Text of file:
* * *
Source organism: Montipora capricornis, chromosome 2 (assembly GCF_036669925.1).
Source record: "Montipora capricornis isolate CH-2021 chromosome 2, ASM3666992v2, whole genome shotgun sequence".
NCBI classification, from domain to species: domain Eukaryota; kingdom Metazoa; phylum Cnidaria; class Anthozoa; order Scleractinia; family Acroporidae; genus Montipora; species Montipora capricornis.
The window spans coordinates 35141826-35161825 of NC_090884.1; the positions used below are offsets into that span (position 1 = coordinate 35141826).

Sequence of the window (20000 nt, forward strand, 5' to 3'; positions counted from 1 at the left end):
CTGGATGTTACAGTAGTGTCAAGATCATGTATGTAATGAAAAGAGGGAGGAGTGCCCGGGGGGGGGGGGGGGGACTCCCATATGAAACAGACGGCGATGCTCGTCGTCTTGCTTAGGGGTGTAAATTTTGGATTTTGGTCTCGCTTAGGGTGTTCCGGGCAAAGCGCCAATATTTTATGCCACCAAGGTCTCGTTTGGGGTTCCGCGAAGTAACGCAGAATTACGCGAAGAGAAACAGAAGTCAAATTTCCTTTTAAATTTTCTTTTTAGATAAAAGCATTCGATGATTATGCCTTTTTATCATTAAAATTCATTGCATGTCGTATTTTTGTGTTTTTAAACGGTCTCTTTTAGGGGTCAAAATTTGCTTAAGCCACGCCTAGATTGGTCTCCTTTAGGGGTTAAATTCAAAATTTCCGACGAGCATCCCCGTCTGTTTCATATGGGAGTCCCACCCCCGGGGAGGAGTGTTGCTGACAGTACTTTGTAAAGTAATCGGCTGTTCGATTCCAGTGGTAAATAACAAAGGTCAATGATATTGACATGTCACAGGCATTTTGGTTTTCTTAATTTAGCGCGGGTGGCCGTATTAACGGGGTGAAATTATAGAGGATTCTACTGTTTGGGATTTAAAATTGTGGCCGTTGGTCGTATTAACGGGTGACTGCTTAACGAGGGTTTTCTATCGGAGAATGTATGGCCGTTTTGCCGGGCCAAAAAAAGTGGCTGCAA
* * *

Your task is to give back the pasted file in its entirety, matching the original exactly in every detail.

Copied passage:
Source organism: Montipora capricornis, chromosome 2 (assembly GCF_036669925.1).
Source record: "Montipora capricornis isolate CH-2021 chromosome 2, ASM3666992v2, whole genome shotgun sequence".
NCBI classification, from domain to species: domain Eukaryota; kingdom Metazoa; phylum Cnidaria; class Anthozoa; order Scleractinia; family Acroporidae; genus Montipora; species Montipora capricornis.
The window spans coordinates 35141826-35161825 of NC_090884.1; the positions used below are offsets into that span (position 1 = coordinate 35141826).

Sequence of the window (20000 nt, forward strand, 5' to 3'; positions counted from 1 at the left end):
CTGGATGTTACAGTAGTGTCAAGATCATGTATGTAATGAAAAGAGGGAGGAGTGCCCGGGGGGGGGGGGGGGGACTCCCATATGAAACAGACGGCGATGCTCGTCGTCTTGCTTAGGGGTGTAAATTTTGGATTTTGGTCTCGCTTAGGGTGTTCCGGGCAAAGCGCCAATATTTTATGCCACCAAGGTCTCGTTTGGGGTTCCGCGAAGTAACGCAGAATTACGCGAAGAGAAACAGAAGTCAAATTTCCTTTTAAATTTTCTTTTTAGATAAAAGCATTCGATGATTATGCCTTTTTATCATTAAAATTCATTGCATGTCGTATTTTTGTGTTTTTAAACGGTCTCTTTTAGGGGTCAAAATTTGCTTAAGCCACGCCTAGATTGGTCTCCTTTAGGGGTTAAATTCAAAATTTCCGACGAGCATCCCCGTCTGTTTCATATGGGAGTCCCACCCCCGGGGAGGAGTGTTGCTGACAGTACTTTGTAAAGTAATCGGCTGTTCGATTCCAGTGGTAAATAACAAAGGTCAATGATATTGACATGTCACAGGCATTTTGGTTTTCTTAATTTAGCGCGGGTGGCCGTATTAACGGGGTGAAATTATAGAGGATTCTACTGTTTGGGATTTAAAATTGTGGCCGTTGGTCGTATTAACGGGTGACTGCTTAACGAGGGTTTTCTATCGGAGAATGTATGGCCGTTTTGCCGGGCCAAAAAAAGTGGCTGCAA